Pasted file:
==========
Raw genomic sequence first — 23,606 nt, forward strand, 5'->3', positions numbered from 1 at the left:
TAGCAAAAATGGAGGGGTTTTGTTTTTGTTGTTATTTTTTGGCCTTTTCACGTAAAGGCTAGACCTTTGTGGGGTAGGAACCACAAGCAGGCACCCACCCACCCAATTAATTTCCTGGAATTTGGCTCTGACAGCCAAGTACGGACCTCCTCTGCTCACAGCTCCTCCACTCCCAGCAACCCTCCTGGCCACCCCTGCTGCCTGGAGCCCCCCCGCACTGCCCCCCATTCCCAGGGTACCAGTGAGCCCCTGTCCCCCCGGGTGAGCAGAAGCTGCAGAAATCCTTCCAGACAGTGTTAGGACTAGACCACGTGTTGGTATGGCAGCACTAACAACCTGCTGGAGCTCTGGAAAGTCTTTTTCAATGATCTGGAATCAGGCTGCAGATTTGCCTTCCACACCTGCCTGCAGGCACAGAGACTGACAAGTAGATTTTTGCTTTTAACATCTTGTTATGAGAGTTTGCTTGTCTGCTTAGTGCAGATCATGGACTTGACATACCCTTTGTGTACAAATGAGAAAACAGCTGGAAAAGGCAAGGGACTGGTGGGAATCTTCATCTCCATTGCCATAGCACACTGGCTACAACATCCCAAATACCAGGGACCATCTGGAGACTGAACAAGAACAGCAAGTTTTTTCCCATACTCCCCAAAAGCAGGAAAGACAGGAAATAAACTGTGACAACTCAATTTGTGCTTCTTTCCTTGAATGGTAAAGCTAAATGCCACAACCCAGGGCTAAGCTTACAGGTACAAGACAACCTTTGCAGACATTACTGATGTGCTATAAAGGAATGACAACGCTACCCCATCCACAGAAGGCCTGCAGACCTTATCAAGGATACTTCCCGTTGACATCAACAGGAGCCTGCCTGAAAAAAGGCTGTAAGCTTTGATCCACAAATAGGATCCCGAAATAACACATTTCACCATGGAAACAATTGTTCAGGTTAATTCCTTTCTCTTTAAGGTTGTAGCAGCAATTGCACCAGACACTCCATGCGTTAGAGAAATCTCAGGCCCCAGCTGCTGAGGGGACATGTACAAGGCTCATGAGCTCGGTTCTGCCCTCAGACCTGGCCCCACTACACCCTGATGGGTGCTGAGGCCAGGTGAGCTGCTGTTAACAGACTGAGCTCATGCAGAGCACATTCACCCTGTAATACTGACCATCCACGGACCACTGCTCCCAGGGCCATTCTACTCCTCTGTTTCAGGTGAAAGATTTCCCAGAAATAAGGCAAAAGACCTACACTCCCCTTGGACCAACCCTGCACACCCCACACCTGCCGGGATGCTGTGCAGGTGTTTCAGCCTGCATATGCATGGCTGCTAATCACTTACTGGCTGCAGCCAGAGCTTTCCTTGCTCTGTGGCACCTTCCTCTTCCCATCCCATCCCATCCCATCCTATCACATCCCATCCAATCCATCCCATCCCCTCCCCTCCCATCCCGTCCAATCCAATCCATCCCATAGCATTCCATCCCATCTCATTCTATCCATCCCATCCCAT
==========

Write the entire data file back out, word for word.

Raw genomic sequence first — 23,606 nt, forward strand, 5'->3', positions numbered from 1 at the left:
TAGCAAAAATGGAGGGGTTTTGTTTTTGTTGTTATTTTTTGGCCTTTTCACGTAAAGGCTAGACCTTTGTGGGGTAGGAACCACAAGCAGGCACCCACCCACCCAATTAATTTCCTGGAATTTGGCTCTGACAGCCAAGTACGGACCTCCTCTGCTCACAGCTCCTCCACTCCCAGCAACCCTCCTGGCCACCCCTGCTGCCTGGAGCCCCCCCGCACTGCCCCCCATTCCCAGGGTACCAGTGAGCCCCTGTCCCCCCGGGTGAGCAGAAGCTGCAGAAATCCTTCCAGACAGTGTTAGGACTAGACCACGTGTTGGTATGGCAGCACTAACAACCTGCTGGAGCTCTGGAAAGTCTTTTTCAATGATCTGGAATCAGGCTGCAGATTTGCCTTCCACACCTGCCTGCAGGCACAGAGACTGACAAGTAGATTTTTGCTTTTAACATCTTGTTATGAGAGTTTGCTTGTCTGCTTAGTGCAGATCATGGACTTGACATACCCTTTGTGTACAAATGAGAAAACAGCTGGAAAAGGCAAGGGACTGGTGGGAATCTTCATCTCCATTGCCATAGCACACTGGCTACAACATCCCAAATACCAGGGACCATCTGGAGACTGAACAAGAACAGCAAGTTTTTTCCCATACTCCCCAAAAGCAGGAAAGACAGGAAATAAACTGTGACAACTCAATTTGTGCTTCTTTCCTTGAATGGTAAAGCTAAATGCCACAACCCAGGGCTAAGCTTACAGGTACAAGACAACCTTTGCAGACATTACTGATGTGCTATAAAGGAATGACAACGCTACCCCATCCACAGAAGGCCTGCAGACCTTATCAAGGATACTTCCCGTTGACATCAACAGGAGCCTGCCTGAAAAAAGGCTGTAAGCTTTGATCCACAAATAGGATCCCGAAATAACACATTTCACCATGGAAACAATTGTTCAGGTTAATTCCTTTCTCTTTAAGGTTGTAGCAGCAATTGCACCAGACACTCCATGCGTTAGAGAAATCTCAGGCCCCAGCTGCTGAGGGGACATGTACAAGGCTCATGAGCTCGGTTCTGCCCTCAGACCTGGCCCCACTACACCCTGATGGGTGCTGAGGCCAGGTGAGCTGCTGTTAACAGACTGAGCTCATGCAGAGCACATTCACCCTGTAATACTGACCATCCACGGACCACTGCTCCCAGGGCCATTCTACTCCTCTGTTTCAGGTGAAAGATTTCCCAGAAATAAGGCAAAAGACCTACACTCCCCTTGGACCAACCCTGCACACCCCACACCTGCCGGGATGCTGTGCAGGTGTTTCAGCCTGCATATGCATGGCTGCTAATCACTTACTGGCTGCAGCCAGAGCTTTCCTTGCTCTGTGGCACCTTCCTCTTCCCATCCCATCCCATCCCATCCTATCACATCCCATCCAATCCATCCCATCCCCTCCCCTCCCATCCCGTCCAATCCAATCCATCCCATAGCATTCCATCCCATCTCATTCTATCCATCCCATCCCAT